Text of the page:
- Time to Progression [ Time Frame: 60 months ] [ Designated as safety issue: No ]Time between the first day of treatment to the day of disease progression which is defined as a persistent (at least two determinations) doubling of the peripheral blood leukemic cell count, the development of new lesions, or Ca elevations that are uncontrolled by conventional therapeutic procedures.
- Cell Surface Expression of CD52 on Tumor Cells [ Time Frame: 6 months ] [ Designated as safety issue: No ]The CD52 antibody-binding capacity (ABC) value is the measurement of the mean value of the maximum capacity of each cell to bind the anti-CD52 and when determined under conditions of saturating levels of antibody measures number of mean surface CD52 antigens per cell. CD52 ABC is negative when 100% saturation by therapeutic antibody is achieved.
- The Number of Participants With Adverse Events [ Time Frame: 18 months ] [ Designated as safety issue: Yes ]Here are the total number of participants with adverse events. For the detailed list of adverse events see the adverse event module.
|Study Start Date:||May 2003|
|Study Completion Date:||July 2012|
|Primary Completion Date:||July 2009 (Final data collection date for primary outcome measure)|
Infusion of Campath-1H 3 mg on day # 1, 10 mg on day #2, and 30 mg day # 3 followed by maintenance Campath-1H 30 mg intravenously three times per week.
Infusion of Campath-1H 3 mg on day # 1, 10 mg on day #2, and 30 mg day # 3 followed by maintenance Campath-1H 30 mg intravenously three times per week. Patients are eligible to receive a maximum of 12 weeks of maintenance Campath-1H treatment.
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Adult T-cell leukemia/lymphoma (ATL) is an aggressive lymphoproliferative disorder caused by an infection with the human T-cell lymphotrophic virus type-1 (HTLV-1).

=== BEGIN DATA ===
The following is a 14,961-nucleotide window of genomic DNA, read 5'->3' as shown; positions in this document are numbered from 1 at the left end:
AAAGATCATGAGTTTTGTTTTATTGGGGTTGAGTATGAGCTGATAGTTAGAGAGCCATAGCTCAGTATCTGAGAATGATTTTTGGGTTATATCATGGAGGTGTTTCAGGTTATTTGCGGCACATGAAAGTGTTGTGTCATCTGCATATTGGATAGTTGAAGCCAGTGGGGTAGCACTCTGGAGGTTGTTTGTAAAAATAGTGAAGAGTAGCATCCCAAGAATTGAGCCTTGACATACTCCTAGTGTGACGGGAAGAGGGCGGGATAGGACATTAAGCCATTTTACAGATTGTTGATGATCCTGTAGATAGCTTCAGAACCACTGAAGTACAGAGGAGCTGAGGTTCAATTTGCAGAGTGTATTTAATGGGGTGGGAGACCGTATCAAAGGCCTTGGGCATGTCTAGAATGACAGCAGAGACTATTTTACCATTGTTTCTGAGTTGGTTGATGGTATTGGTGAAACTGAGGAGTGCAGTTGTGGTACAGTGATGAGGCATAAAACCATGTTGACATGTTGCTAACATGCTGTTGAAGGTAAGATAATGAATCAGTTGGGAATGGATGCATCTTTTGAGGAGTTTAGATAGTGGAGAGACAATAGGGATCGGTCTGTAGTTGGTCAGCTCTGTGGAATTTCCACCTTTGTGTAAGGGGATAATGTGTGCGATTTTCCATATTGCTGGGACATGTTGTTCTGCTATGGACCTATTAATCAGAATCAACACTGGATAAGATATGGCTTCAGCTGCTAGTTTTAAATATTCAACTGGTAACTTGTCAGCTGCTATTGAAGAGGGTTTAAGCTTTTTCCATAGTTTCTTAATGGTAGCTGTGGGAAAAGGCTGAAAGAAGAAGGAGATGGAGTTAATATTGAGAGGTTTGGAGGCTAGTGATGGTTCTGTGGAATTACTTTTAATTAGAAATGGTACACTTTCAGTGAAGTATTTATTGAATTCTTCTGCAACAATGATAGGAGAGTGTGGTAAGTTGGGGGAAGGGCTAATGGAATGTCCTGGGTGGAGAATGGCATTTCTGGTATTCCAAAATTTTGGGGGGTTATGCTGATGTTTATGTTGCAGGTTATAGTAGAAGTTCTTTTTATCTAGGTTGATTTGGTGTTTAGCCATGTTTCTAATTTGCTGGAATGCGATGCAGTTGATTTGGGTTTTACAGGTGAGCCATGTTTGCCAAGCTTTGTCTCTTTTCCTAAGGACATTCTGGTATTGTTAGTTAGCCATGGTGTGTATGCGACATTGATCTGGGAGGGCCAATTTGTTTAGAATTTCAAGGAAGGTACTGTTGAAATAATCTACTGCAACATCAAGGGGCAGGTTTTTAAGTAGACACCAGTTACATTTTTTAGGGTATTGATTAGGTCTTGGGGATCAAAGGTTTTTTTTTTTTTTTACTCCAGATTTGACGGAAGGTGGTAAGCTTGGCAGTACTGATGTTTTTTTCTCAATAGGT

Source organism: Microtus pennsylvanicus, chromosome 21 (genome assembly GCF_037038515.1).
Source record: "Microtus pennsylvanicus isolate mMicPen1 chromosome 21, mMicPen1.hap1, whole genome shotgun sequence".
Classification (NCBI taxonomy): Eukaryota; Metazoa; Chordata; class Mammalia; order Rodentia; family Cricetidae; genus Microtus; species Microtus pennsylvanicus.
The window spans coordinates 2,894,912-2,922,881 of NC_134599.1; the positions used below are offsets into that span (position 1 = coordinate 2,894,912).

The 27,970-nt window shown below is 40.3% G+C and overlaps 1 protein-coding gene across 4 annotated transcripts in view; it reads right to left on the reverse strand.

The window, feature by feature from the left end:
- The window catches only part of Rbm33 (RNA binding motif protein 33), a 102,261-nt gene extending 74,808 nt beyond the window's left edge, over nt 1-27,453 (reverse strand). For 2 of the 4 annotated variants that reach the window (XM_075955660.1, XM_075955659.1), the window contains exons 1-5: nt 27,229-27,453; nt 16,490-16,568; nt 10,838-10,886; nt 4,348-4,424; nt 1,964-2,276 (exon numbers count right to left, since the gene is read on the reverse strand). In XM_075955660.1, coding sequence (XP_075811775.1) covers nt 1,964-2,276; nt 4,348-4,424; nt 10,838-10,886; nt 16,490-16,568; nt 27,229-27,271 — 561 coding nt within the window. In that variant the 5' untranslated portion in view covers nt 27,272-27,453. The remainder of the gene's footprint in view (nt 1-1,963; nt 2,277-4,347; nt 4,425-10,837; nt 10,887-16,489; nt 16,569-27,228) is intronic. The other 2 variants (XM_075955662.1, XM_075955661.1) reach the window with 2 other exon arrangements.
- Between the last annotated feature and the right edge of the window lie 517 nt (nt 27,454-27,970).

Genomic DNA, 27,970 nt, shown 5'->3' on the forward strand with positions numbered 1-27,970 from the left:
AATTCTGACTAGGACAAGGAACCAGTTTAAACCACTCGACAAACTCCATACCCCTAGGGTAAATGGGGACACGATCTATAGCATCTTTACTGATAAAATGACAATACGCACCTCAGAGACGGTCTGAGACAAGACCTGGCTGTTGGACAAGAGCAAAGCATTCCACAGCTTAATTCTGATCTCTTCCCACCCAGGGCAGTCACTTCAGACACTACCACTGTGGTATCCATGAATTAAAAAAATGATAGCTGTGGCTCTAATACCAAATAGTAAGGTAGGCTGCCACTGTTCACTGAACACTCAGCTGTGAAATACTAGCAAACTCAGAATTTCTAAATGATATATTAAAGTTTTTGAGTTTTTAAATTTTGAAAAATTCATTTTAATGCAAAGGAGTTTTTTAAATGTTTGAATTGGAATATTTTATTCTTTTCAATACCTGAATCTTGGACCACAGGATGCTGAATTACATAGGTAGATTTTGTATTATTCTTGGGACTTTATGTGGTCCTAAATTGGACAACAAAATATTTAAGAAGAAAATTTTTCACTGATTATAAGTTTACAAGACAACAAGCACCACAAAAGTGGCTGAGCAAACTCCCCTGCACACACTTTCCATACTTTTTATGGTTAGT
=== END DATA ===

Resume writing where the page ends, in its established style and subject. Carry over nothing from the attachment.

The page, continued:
ATL is characterized by rapidly rising peripheral blood leukemia cell counts, lymphadenopathy, lytic bone lesions, hepatosplenomegaly, and skin and solid organ involvement by tumor.
Chemotherapy has shown modest activity and the treatment of ATL has remained largely undefined and the survival of ATL patients poor.
The CD52 surface glycoantigen is overexpressed on ATL cells.
Alemtuzumab (Campath-1H) is a humanized rat monoclonal antibody that binds to CD52 and is cytotoxic.
In preclinical models, Campath-1H inhibited tumor growth and improved the survival of Non-obese diabetic (NOD)/severe combined immune deficiency (SCID) mice injected with human MET-1 ATL cells.
To determine the efficacy of Campath-1H in the treatment of ATL.
To define the time course of Campath-1H saturation in patients with ATL.
To define the toxicity of Campath-1H in patients with ATL.
Patients with HTLV-I-associated adult T-cell leukemia.
More than 10% of the malignant cells must express CD52 and CD25.
Patients must have measurable disease.
The patient must have a granulocyte count of at least 1000/mm(3) and a platelet count of greater than or equal to 50,000/mm(3).
A single institution non-randomized open-label Phase II trial.
This trial will recruit a maximum of 30 eligible patients.
Patients will receive antimicrobial and antiviral prophylaxis while on-study due to the known immunosuppressive effects of Campath-1H.
Patients will receive I.V. Campath-1H 3 mg on day 1, 10 mg on day 2, and 30 mg day 3 followed by maintenance Campath-1H 30 mg I.V. three time per week.
Patients will be evaluated for response and continuation of Campath-1H therapy after weeks 4 and 8 of maintenance treatment.
Patients are eligible to receive a maximum of 12 weeks of maintenance Campath-1H treatment.
Please refer to this study by its ClinicalTrials.gov identifier: NCT00061048
|United States, Maryland|
|National Institutes of Health, National Cancer Institute|
|Bethesda, Maryland, United States, 20892|
|Principal Investigator:||Thomas A Waldmann, M.D.||NCI, NIH|